Bathroom Etiquette in African Countries

Bathroom Etiquette

If you are planning on taking a trip to an African country, then you probably need to know some traveling etiquette. One of the least thought of but important protocol is how to properly use the bathroom in these countries. Many people fail to realize that using the bathroom in other countries is nothing like using it America. Squat toilets are common throughout Africa, and it is just what it sounds like, a hole in the ground with a pan to stand upon instead of a toilet bowl.

Squat toilets might be a bit intimidating for those who are not comfortable with a lot of squatting and bending, or those with bad knees and hips. The most common locations with squat toilets include restaurants, bus, and train stations, as well as low budget hotels. Check out these 8 bathroom etiquette rules when traveling in African countries.

  1. Enter the area with the squat toilet. You will find a bucket or small bowl for your use, be sure to locate the water supply. If the squat toilet is not filled with water, you will need to do this yourself. Locate the footrests for the squat toilet, and put your feet on them. You usually will be turned away from the squat hole.
  2. Keep your clothing items from hitting the floor. If your clothes touch the floor, most likely they will become soiled. It is best to remove your pants or underpants before using the squat toilet. The floor of the area is usually wet, from backsplash of water as well as those who do not have a perfect aim.
  3. Remove items from back pockets. If you have no notion of removing your pants or underpants to use the toilet, be sure to remove all items from your pockets. You do not want to play “seek and find” in a squat toilet for your belongings; it will be an experience you will never forget.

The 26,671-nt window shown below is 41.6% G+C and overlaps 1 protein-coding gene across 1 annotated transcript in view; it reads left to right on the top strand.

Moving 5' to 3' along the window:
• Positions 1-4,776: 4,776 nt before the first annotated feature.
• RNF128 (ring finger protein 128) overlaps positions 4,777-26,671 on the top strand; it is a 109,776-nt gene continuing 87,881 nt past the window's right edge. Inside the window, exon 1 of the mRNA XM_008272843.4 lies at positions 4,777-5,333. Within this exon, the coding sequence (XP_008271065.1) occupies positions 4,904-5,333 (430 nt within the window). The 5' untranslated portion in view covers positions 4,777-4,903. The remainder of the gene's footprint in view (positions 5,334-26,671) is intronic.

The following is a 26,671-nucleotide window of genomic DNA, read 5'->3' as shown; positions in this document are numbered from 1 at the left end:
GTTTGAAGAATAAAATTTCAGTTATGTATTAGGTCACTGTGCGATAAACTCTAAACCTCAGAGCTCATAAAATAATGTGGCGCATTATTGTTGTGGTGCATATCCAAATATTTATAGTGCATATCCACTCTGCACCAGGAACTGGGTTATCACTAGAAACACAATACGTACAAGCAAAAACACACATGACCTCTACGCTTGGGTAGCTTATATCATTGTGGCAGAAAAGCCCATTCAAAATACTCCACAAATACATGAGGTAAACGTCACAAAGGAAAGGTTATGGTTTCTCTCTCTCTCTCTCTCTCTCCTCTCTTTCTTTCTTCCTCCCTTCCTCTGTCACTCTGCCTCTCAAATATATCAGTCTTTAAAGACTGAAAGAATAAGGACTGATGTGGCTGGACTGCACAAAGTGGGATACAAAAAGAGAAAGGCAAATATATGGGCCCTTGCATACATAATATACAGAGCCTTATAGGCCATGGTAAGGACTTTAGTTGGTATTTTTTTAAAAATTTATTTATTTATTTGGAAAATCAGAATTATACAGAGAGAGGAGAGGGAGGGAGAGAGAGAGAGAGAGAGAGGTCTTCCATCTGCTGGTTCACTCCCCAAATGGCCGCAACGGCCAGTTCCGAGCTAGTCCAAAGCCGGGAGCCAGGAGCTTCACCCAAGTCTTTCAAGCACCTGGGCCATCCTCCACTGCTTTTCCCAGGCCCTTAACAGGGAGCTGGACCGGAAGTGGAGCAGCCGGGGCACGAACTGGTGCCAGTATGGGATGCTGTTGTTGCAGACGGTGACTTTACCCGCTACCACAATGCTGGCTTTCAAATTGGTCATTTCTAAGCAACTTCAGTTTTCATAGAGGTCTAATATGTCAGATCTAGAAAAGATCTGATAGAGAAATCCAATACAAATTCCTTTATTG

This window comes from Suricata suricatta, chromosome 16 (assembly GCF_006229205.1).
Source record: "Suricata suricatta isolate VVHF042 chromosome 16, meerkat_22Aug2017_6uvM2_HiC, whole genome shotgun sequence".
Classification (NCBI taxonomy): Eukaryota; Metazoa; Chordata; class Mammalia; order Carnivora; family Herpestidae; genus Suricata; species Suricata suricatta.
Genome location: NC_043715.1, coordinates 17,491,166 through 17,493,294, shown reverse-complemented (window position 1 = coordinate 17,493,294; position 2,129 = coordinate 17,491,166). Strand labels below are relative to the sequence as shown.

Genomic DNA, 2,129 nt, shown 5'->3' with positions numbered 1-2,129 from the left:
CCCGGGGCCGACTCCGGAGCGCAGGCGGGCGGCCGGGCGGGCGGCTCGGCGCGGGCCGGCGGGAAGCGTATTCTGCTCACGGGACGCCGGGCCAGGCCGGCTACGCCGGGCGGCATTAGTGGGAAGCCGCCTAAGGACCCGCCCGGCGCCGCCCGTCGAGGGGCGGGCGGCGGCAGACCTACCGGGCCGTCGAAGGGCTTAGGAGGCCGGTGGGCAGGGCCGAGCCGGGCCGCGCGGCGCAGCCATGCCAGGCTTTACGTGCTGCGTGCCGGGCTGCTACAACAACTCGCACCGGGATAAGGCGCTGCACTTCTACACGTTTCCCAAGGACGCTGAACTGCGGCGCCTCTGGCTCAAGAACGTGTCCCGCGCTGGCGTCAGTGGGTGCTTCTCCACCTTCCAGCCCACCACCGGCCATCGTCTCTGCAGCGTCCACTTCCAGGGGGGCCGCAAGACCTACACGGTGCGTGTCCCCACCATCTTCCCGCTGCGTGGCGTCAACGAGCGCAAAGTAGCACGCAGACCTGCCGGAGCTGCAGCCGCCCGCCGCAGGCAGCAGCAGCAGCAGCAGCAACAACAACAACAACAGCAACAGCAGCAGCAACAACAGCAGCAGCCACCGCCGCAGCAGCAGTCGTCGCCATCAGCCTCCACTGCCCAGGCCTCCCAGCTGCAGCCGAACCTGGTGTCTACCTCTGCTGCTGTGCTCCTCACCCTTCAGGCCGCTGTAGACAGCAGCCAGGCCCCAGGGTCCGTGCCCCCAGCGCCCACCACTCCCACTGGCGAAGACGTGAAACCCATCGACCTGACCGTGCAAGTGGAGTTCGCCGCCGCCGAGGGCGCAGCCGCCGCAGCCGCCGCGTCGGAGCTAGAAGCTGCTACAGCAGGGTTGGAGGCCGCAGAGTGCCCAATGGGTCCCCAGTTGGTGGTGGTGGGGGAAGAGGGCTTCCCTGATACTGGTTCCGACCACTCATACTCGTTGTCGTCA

4. Get into your best squat position. If you are unsteady on your feet, look around for something to hold onto. Most times there is no sink or towel bars to hold onto. It might take a lot of practice to get a perfect aim, or to just to “assume the right position.” However, in this instance, you will have to believe – practice makes perfect.
  5. Cleanse with water. After completing your task, use the bowl in the room to cleanse your private area. If you don’t have a cloth with you, you will most likely be using your hands to help rinse and clean your body. It is a good idea to keep hand sanitizer with you as well.
  6. Do not flush your toilet paper or other paper products. Squat toilets do not have the same plumbing that exists in the United States. The plumbing is more sensitive and might even be nonexistent. Using paper is sure to cause a blockage. Just find a trash can to dispose of it. Water is usually provided to help flush the toilet. Pour it in the pan, so that it moves around and cleans the bowl.
  7. Refill squat bowl with water. Out of courtesy to the next person who enters the squat area, refill the bowl before you leave. Some places will usually provide you with soap or towels, but just to be sure, carry around your own at all times.
  8. Leave a tip for bathroom attendant. Don’t forget the toilet attendant, if there is one. They are usually there to help those with the initial shock of seeing a squat toilet, as well as having to go in and clean up a messy situation.

Not all bathroom experiences are squat toilets in Africa. However, you will have to find upscale restaurants and hotels to find a bathroom with toilets that flush.